When daylight saving time ends, you might stay up late the weekend of the time change, banking on the fact that you’re gaining an extra hour of sleep — but think again! You can still wake up feeling drowsy after daylight saving ends. Learn how daylight saving affects sleep and how to get the restful sleep your body needs all year long.
Myth: We Gain an Hour of Sleep When We Turn the Clocks Back
On October 31st, you may be thinking that setting the clock back one hour will give you an extra hour of sleep. Technically, when daylight saving time ends, we do gain an hour in the day — but that doesn’t mean you’ll actually feel more rested on November 1st.
The way daylight saving affects sleep hinges on the body’s internal clock. The human body operates on a 24 hour sleep-wake cycle called the circadian rhythm, which means that we get used to falling asleep and waking up around the same time every day. When the clocks change in the fall, it throws off this sleep-wake cycle.
This means that after daylight saving ends, you may have trouble falling asleep at night; or, you may wake early and have trouble going back to sleep, leading to grogginess throughout the day.
How can you prevent this negative impact on your sleep cycles, so you don’t feel sleepy for days or weeks after daylight saving ends in the fall? There are a few steps you can take to ensure a good night’s sleep, both on the night of October 31st and throughout the year.
Decrease Screen Time Before Bed
Did you know that “blue light,” which is emitted by your phone, computer and TV screen, can impact your circadian rhythm?
Your eyes (and brain) actually confuse the light that comes from screens with the light that comes from the sun (UV light). This means that even after the sun goes down, if you’re still looking at your phone, your brain thinks it’s still daytime. As a result, it halts the production of melatonin, the hormone that makes you sleepy. This is why it can be hard to sleep after watching TV for hours, even if it’s long past your bedtime.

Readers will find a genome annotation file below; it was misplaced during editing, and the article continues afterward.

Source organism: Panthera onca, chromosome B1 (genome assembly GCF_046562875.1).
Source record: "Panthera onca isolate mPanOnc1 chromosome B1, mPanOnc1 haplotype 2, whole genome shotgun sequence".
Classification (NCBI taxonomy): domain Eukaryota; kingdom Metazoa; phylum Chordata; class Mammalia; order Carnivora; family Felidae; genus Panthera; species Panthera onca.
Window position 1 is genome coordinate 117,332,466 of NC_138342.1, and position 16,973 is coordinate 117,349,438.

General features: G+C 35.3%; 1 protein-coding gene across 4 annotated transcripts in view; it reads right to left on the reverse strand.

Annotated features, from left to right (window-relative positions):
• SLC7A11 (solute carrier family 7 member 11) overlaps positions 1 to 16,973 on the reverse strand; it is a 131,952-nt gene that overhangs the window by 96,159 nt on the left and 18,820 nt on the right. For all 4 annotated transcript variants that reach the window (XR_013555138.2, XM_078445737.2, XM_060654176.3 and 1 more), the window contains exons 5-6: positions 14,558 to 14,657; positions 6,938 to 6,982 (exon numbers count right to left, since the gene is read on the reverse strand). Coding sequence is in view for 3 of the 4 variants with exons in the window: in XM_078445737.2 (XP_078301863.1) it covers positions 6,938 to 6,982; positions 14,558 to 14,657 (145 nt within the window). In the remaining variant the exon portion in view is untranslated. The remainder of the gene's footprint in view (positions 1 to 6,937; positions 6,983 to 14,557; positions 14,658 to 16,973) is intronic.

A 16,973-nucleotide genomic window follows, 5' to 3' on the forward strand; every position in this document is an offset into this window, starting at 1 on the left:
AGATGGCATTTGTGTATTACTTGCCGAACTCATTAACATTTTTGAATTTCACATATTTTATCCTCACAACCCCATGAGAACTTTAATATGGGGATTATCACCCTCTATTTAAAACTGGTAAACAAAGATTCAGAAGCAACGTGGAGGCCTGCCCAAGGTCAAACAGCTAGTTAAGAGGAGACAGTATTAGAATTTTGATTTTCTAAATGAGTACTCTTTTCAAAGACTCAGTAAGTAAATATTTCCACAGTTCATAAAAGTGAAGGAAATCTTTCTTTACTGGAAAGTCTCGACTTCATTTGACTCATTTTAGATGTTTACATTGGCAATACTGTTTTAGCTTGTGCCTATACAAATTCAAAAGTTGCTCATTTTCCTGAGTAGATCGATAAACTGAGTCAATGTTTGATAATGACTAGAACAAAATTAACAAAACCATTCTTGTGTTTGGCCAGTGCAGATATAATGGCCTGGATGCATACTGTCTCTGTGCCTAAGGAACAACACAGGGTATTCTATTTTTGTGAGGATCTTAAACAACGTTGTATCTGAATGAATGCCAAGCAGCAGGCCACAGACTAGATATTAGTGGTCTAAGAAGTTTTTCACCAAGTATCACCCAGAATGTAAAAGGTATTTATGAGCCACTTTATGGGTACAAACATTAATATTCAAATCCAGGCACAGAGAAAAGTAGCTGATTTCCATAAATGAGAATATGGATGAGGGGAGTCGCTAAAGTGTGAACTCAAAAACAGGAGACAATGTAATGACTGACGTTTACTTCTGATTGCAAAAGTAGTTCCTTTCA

The remedy: Turn off all screens at least an hour before bedtime. If you normally watch TV until you’re ready to nod off, switch to a screenless activity just before you go to bed. For example, try reading a book before bed. Your circadian rhythm will thank you!
Melatonin Can Influence How Daylight Saving Affects Sleep
Speaking of melatonin, this hormone plays a huge role in the circadian rhythm, as it tells your body when to get sleepy and when to wake up. Your body naturally produces more melatonin when it gets dark outside, which signals your brain to start getting ready to sleep. When your eyes sense UV light, such as the sun coming up in the morning, it stops producing melatonin, which tells your body it’s time to wake up. However, when the clocks fall back in the fall, the body can get confused and not know when to start and stop producing melatonin.
Luckily, melatonin supplements are widely available in many forms. Look for a pulsatile-release formula that releases melatonin in a rhythm that mimics the body’s natural melatonin production, for optimum effectiveness.
When you take a melatonin supplement regularly, you essentially reset your sleep-wake cycle. The best way to do this is to take the melatonin about 30 minutes before bedtime, giving it time to kick in by the time your head hits the pillow.
Skip the Alcohol
We’ve all heard of the “nightcap,” or the alcoholic drink you consume right before bed in order to help you sleep. It’s true — alcohol is likely to make you drowsy. However, you shouldn’t be tempted to down an alcoholic drink to help you sleep after daylight saving ends. Here’s why.
Alcohol actually adversely affects the quality of your sleep. Although you may feel drowsy and fall asleep more easily after that glass of wine, you’re not sleeping as restfully as you would if you were sober, whether you realize it or not.
When daylight saving time comes to an end, skip the alcoholic drinks; you’ll get a much better night’s sleep and start the week off feeling rested as a result.
Limit Caffeine Intake, Especially After Lunch
If you drink more than your usual amount of coffee during the day, your sleep-wake cycle will be thrown off and it’ll be harder to fall asleep at night. This is especially true if you drink that cup of coffee after lunch. Caffeine takes quite a while to exit your system completely, and even if you don’t feel jittery by the time you crawl into bed, the caffeine may still be working its way through your body, keeping you awake as a result.
So, you may have just as much coffee as you normally do; just don’t consume any more than that, and try not to drink any coffee after lunchtime.